Feedback and suggestions were exchanged during the meeting to help each country create solutions that are self-customized in order to deal with the current challenges, such as sharing success stories to re-motivate the partners to be engaged in the common vision.

The High Atlas Foundation continues to lead the Morocco-based MAP project, which is starting to reach the implementation phase. This will enable concrete results, and soon.

Sep 11, 2020


Argania Spinosa is the only type of argan tree around the world; it’s a tree endemic to Morocco and characteristic of North Africa for its biological, nutritional, socioeconomic, and ecological value. 

Argania Spinosa wood is an excellent source of charcoal. The tree’s fruit contains a highly nutritious oil used cosmetically and for cooking, and the leaves are used for feeding animals. These distinctive characteristics led, in 1925, to the issuance of a special legislation for the conservation of this type of tree.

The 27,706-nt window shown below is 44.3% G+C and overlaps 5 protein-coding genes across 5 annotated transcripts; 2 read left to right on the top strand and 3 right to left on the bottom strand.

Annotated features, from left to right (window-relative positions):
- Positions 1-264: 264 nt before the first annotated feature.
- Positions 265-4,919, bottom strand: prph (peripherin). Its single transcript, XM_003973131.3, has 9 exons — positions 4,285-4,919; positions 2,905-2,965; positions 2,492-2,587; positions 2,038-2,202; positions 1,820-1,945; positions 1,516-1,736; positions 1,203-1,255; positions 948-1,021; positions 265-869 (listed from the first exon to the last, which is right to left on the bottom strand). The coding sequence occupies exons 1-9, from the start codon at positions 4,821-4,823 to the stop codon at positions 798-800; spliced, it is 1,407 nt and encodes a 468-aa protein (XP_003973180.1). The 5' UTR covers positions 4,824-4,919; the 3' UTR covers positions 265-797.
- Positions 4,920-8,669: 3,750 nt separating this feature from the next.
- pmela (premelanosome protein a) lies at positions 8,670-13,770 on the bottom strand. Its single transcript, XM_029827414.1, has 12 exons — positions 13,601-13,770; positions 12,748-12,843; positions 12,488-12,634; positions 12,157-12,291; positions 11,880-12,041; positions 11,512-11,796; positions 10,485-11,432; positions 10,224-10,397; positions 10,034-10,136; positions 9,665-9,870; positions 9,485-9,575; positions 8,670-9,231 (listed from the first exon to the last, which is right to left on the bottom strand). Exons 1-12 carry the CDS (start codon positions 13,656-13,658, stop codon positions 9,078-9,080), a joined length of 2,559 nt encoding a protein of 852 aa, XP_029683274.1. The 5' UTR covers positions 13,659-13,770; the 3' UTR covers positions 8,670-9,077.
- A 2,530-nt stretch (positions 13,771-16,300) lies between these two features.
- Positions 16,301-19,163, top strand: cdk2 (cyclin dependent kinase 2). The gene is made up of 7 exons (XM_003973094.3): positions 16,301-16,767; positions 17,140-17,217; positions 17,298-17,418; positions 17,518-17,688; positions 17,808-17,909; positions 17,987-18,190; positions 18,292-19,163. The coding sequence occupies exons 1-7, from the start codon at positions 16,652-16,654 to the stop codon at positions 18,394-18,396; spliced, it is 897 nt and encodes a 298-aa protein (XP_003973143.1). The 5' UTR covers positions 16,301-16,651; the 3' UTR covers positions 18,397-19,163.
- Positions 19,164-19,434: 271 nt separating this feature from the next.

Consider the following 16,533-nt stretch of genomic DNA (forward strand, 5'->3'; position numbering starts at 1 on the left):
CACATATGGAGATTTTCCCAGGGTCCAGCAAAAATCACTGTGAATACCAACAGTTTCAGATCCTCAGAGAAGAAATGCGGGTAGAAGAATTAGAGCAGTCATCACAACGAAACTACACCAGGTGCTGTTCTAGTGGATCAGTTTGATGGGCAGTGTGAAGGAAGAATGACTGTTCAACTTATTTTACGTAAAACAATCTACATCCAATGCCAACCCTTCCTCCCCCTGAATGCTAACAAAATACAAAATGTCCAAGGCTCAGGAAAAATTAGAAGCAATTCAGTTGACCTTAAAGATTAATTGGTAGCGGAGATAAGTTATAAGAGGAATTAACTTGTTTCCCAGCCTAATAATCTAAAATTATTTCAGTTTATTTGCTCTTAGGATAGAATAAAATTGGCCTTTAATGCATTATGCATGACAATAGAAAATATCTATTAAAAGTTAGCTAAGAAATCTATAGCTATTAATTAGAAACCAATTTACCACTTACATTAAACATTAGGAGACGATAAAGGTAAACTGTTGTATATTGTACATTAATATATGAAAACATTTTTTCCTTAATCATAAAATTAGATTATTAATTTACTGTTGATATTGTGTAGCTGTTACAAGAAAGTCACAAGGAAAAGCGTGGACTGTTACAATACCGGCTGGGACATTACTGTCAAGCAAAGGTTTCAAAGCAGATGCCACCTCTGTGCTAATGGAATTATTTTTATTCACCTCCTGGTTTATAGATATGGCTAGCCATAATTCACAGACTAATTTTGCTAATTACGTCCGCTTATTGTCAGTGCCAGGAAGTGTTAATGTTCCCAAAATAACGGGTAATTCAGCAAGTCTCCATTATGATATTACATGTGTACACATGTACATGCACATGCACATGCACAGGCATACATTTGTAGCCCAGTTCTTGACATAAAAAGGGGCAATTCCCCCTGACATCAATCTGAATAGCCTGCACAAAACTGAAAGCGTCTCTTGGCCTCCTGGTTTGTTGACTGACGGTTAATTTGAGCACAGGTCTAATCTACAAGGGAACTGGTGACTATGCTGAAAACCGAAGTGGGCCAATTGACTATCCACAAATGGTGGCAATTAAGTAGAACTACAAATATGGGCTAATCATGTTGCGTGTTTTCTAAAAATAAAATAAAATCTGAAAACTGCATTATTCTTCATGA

The argan tree grows in abundance in arid and semi-arid regions of southwest Morocco. This climate suits the species, as it is resistant to drought and heat. In the right conditions, the argan tree can grow as tall as eight or ten meters. This tree is distinguished by its evergreen leaves. However, an argan tree can fall into decay after a severe drought.

In Morocco, there are an estimated 830,000 hectares of argan groves, totaling around 21 million trees. Almost 90% of the rural economy in the argan region is dependent on the argan agroforestry system.